Every day an average of 13 workers die on the job in the United States working dangerous jobs. According to the most recent statistics from the U.S. Department of Labor, 4,821 workers died on the job in 2014. 20.5% of the worker fatalities in private industry were in construction. That’s one in five worker deaths coming from the construction industry.

Falls were the leading cause of construction worker deaths, accounting for nearly 40%. Other leading causes included electrocution, struck by object and caught-in/between. Referred to as the “fatal four” for construction workers, these causes were responsible in total for more than half (60.6%) of construction worker deaths in 2014.

Improving safety on construction sites can save lives. The Occupational Safety and Health Administration (OSHA) estimates that 545 workers’ lives could be saved every year just by eliminating deaths occurring as a result of construction’s fatal four. OSHA’s number one cited violation in 2015 was fall protection. Considering that falls were the leading cause of death in construction, a strong focus on safety surrounding fall protection in construction is warranted. the third most cited violation had to do with scaffolding, which also ties into the fall hazard in construction.

Within the construction industry, Forbes reporting of the Most Dangerous Jobs has specifically mentioned roofers, steelworkers, electrical power line installers/repairers and general construction workers. Forbes information came from CareerCast using data from the US Bureau of Labor Statistics and the CDC. Here is the complete list.

Ten Most Dangerous Jobs of 2016

  1. Taxi Drivers
  2. Nursing Assistant
  3. Construction Worker
  4. EMTs
  5. Truck Drivers
  6. Corrections Officers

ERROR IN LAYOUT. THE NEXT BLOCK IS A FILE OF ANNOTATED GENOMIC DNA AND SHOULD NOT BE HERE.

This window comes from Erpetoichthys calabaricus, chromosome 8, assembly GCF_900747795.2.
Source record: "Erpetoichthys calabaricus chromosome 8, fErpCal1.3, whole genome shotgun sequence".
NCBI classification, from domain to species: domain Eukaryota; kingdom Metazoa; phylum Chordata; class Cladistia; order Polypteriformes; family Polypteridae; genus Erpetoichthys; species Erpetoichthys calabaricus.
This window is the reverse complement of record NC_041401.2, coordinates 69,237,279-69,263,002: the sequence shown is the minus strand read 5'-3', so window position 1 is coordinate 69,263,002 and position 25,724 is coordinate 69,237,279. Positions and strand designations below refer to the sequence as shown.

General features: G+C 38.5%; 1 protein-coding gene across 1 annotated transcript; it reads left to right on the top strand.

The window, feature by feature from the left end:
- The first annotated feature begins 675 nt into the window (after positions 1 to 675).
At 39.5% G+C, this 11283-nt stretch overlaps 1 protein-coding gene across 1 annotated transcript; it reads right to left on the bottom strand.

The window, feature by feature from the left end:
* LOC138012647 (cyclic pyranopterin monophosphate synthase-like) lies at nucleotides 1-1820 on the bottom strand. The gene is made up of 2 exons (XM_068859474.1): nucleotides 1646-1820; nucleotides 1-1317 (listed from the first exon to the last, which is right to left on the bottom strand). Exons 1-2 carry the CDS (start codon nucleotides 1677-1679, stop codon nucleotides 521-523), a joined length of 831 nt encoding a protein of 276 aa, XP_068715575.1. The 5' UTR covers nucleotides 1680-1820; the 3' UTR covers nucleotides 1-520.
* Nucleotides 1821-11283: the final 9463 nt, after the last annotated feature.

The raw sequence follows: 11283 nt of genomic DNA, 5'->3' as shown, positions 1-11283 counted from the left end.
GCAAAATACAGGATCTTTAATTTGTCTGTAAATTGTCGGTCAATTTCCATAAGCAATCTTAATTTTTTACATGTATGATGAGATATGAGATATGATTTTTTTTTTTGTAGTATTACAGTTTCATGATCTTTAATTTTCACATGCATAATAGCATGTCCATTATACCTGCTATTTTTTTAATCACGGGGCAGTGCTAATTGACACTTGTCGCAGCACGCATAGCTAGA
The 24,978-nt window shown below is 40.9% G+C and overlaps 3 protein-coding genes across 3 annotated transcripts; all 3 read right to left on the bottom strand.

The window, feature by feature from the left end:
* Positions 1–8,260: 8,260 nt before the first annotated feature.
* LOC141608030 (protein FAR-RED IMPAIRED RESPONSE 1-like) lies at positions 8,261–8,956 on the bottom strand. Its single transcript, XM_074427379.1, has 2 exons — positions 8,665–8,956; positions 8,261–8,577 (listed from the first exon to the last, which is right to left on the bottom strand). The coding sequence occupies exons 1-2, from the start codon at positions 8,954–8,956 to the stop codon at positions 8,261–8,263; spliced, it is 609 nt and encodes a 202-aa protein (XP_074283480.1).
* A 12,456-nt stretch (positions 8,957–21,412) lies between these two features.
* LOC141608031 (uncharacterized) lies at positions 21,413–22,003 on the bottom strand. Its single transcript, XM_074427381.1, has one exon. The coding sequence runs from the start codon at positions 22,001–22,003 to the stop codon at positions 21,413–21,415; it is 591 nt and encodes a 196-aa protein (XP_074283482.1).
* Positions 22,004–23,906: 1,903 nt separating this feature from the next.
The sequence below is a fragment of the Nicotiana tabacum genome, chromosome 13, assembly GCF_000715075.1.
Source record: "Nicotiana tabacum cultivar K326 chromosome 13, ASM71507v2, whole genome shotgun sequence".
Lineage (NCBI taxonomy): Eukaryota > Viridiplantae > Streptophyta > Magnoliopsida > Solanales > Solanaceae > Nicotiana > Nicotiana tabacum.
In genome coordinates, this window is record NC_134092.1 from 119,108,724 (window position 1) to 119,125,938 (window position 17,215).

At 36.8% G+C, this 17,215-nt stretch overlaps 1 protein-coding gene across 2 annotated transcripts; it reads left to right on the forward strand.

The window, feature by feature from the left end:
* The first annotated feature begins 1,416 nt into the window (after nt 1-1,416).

7. Firefighters
  8. Police Officers
  9. Farmers
  10. Veterinarians

Transportation-related incidences are the most common cause of work-related deaths. There are a reported 11 accidents involving semi trucks every day. Driving a truck is a dangerous job for truck drivers, as well as a danger for others on the road.

Taxi drivers also face the danger of accidents, in addition to a high rate of robberies. Nursing assistants and others in the medical field have a high chance of exposure to various contagions. This leads to a high rate of work-related illnesses. EMTs, firefighters, police officers and corrections officers all face work-related dangers every day. They are called on to go forth into hazardous situations that sometimes result in their injury or even in death, as we’ve seen in many news reports. Farmers also have a very high instance of fatalities. On farms throughout this country, there is the operation of with heavy farm machinery that can sometimes be dangerous. Finally, the danger to veterinarians is the result of injuries sustained from large animals and sometimes-dangerous animals.

construction-1A Focus on Job Safety

Policies and procedures must be put into place to protect American workers. Although OSHA and other agencies have done much to improve job safety, there is much more to be done. In a labor department report on the topic of workers’ compensation, Thomas Perez, the secretary of labor, said “A nation built on the dignity of work must provide for workers’ safety, as well as take care of them if they get hurt on the job.”

We need to focus our attention on better job safety and the enhancement of safety precautions to help prevent worker fatalities, injuries and illnesses. We must also focus on ensuring that we provide adequate workers’ compensation benefits to injured workers.

Have you been injured on a construction site or anywhere on the job in the Wilkes-Barre, Scranton or Northeast PA? Call the Workers’ Compensation lawyers at Distasio & Kowalski today at 570-970-5400. We will schedule a free consultation with a personal injury lawyer in our Wilkes-Barre office. Your safety is our top priority.